You probably clicked on this article wondering about the relevance of the Reichstag fire to current events.
If you didn’t, then this would be a good question to ask.
The Reichstag fire occurred in February of 1933, just after Hitler became the Chancellor of Germany. The Reichstag fire was an arson attack on the Reichstag building, the assembly location of Germany’s Parliament, supposedly by a Dutch arsonist named Marinus van der Lubbe, who was caught at the scene of the fire.
The Nazis arrested him, accused him of being a communist subversive, and used this ‘terrorist’ attack as propaganda for their political interests. Hitler urged von Hindenburg to implement a civil decree to arrest political rivals, which enhanced Hitler’s political influence over Germany.
This historical event is commonly known as a ‘false flag’ operation. US conspiracy theorists are infamously known for making grandiose claims about every tragic event in the United States as being a potential false flag operation. These outrageous claims include the notion that 9/11 was an inside job, the US Government wants to take your guns, implement martial law, initiate New World Order, and place Americans in FEMA camps with the President, whomever he may be, as the Antichrist. Usually Godwin’s Law comes into play when people begin comparing the President of the United States to Hitler.
For those who are reading this in the future, people actually believed in these absurd conspiracy theories after events involving gun violence, which brought more harm than good for those who were personally affected by tragedies involving mass death and casualties, especially the victims’ families.
On June 12, 2016 there was a shooting in Orlando that resulted in 49 people dead and over 50 other people wounded. On June 1, 2016 there was a shooting at UCLA involving a disgruntled PhD student shooting his professor. On June 8th, there was a shooting in a mall in Tel Aviv. The list could go on and on about recent mass shootings in the United States and other regions in the world, but four other shootings that most Americans can still recall are those at the Aurora movie theater, Sandy Hook Elementary School, Virginia Tech, and Columbine.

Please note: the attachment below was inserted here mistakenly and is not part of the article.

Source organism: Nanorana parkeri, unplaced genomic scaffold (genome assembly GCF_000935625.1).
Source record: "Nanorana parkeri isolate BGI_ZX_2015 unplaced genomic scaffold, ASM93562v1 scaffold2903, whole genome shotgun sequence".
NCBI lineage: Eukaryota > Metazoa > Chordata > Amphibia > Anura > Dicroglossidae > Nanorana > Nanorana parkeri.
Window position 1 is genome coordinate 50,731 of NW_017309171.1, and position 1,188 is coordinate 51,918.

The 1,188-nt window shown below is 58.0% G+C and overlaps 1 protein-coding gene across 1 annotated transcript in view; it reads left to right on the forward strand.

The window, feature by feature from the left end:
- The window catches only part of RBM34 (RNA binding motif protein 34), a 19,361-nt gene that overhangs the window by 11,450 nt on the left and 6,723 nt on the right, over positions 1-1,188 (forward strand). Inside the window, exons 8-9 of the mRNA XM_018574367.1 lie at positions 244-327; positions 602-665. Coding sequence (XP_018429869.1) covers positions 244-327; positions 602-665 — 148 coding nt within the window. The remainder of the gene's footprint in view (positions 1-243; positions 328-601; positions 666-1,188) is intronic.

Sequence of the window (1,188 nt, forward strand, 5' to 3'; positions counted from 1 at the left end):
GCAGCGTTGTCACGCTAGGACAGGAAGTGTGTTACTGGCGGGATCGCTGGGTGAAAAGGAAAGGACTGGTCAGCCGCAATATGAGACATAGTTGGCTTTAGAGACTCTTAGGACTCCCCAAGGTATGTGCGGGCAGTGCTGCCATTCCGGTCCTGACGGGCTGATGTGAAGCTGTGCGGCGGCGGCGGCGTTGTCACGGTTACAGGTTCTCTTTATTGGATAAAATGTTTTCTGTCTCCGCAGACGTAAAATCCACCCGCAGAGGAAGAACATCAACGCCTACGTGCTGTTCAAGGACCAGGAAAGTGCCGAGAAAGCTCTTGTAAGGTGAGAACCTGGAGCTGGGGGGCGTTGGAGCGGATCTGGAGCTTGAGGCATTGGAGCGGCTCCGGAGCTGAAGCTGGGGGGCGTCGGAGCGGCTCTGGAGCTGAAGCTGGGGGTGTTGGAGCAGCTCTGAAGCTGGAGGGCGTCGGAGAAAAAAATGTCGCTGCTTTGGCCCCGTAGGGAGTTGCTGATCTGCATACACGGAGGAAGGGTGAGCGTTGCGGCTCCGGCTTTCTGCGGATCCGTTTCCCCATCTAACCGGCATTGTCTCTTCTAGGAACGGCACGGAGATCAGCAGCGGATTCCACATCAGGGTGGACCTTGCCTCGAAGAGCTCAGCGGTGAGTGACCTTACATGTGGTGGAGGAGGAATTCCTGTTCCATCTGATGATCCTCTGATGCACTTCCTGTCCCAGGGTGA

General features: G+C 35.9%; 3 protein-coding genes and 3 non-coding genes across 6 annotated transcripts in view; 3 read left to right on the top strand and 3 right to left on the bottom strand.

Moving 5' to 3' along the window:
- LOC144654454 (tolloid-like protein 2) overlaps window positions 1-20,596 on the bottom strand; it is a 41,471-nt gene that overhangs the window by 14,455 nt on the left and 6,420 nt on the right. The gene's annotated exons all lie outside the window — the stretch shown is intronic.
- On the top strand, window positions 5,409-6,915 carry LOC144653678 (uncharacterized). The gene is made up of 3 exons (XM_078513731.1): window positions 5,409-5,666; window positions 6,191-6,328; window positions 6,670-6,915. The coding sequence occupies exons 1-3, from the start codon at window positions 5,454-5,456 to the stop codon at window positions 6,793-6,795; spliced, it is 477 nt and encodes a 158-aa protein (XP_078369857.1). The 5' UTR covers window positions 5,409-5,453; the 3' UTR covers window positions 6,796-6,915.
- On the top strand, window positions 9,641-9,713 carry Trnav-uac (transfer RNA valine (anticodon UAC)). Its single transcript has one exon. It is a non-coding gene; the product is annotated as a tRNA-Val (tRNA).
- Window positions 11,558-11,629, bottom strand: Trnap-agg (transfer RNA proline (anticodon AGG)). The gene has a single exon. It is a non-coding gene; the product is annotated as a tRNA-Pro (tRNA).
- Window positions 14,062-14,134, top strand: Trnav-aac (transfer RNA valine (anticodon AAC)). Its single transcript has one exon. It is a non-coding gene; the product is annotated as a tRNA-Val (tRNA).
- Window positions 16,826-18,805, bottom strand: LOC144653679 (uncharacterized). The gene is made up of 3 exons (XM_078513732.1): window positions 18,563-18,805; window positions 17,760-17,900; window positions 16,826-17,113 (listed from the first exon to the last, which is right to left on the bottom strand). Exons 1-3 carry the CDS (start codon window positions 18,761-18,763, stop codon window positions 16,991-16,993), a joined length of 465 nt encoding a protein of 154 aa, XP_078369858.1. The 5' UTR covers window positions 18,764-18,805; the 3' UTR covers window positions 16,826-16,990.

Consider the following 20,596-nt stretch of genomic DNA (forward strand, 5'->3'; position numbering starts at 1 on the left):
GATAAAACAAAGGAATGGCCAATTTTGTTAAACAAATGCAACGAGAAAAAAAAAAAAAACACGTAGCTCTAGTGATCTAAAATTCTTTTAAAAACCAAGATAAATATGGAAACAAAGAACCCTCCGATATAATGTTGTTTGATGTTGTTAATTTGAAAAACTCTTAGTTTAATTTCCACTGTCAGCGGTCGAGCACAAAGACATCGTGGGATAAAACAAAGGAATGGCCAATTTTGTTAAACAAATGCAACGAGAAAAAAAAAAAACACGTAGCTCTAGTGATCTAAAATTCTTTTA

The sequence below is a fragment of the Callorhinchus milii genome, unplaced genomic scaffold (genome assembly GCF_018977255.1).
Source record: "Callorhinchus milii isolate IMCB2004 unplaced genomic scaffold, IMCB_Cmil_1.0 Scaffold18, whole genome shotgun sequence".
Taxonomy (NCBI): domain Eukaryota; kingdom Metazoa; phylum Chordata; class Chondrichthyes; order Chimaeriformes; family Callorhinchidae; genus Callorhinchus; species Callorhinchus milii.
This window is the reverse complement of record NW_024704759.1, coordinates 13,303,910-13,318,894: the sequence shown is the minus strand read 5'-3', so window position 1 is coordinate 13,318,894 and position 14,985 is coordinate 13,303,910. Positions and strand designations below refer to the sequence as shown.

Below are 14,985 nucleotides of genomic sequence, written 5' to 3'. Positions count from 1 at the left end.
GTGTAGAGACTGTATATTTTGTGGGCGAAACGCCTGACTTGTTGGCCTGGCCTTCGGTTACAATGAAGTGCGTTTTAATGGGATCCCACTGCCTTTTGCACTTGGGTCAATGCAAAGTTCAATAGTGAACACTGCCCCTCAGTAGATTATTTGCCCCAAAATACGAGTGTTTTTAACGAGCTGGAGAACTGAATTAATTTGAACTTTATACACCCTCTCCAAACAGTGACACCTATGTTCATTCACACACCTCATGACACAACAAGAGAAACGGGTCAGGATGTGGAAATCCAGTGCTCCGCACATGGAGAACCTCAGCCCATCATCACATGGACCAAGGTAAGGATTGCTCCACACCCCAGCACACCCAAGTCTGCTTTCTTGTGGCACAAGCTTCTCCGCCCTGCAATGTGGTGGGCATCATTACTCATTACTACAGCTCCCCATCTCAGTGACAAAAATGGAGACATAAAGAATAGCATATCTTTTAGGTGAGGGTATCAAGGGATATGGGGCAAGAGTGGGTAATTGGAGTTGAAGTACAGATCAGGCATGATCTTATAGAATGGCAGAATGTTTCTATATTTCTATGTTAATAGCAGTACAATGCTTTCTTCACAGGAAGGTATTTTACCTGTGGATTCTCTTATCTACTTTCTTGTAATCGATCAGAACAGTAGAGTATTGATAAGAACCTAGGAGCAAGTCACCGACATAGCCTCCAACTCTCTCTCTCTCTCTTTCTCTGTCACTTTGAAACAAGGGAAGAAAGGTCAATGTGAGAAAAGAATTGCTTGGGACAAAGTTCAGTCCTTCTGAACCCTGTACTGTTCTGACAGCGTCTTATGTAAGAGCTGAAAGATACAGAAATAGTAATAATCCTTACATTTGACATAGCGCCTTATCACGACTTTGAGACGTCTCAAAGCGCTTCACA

Thanks to social media, we can observe how people across the United States have responded to these tragic events. Unfortunately, it has not been an uphill progression. After the Columbine shootings, people began to speculate the root causes for such a tragic event, discuss potential ways of remedying this issue, and sought to prevent further mass shootings in the United States. There were theories that bullying, social climate, and mental health were factors responsible for the Columbine shooting. However, there was also an absurd speculation that video games and music made by Marilyn Manson also had a role for the shooting.
After the Virginia Tech shootings, it became more and more apparent that the issue responsible for this event resided in the underlying mental issues associated with Seung Hui Cho and his access to firearms. This was when the debate about gun politics became more apparent in American political discussion. One side of the debate calls for more regulation in the distribution of firearms, believing that certain individuals should not have access to firearms. On the other side, the NRA blames the lack of firearms for casualties in mass shootings.
As a result of the shootings in Newtown, Connecticut and Aurora, Colorado, a handful of vocal conspiracy theorists, influenced by the fear mongering Alex Jones, claimed these events were staged by the US Government to enforce martial law. There were still the same discussions about the sale and distribution of firearms with regard to whether or not the presence of more or fewer firearms could have prevented the shootings in Newtown and Aurora. However, there was additional speculation, including further conspiracy theories and Bill Maher’s suggestion that sexual frustration may have been the motivating factor behind the psyche of mass shooters.
The common theme in the aftermath of mass shootings in the United States is inactivity. Here you have people speculating the root causes for mass shootings, journalists writing sensationalist articles that appeals to fear mongering and conspiracy theories, politicians politicizing these tragedies to acquire votes (Trump and Clinton), and Conservatives and Liberals blaming and marginalizing a specific group of people for gun violence (be it white male, radical Islamist, goth gamer, etc.). Finger pointing, speculation, and public discussion on the topic of gun rights, mass shooting, and terrorism have been going on for over a decade and it has not brought about an uphill progression.
With the exception of the change in police tactics, nothing significant has been done to address America’s problem with mass shootings.
Talk is cheap. The open discussion on social media and the sensational opinion editorials in the New York Times have done nothing to prevent the deaths of innocent people in the hands of mass shooters. People and politicians are unable to concede and compromise in the discussion for greater gun control, mental health, immigration, religious extremism, privacy and security.
Until serious measures are implemented on the federal or state level to redress the underlying issues behind mass shootings, more innocent people will die.
That’s the cold heart truth.
Such is life.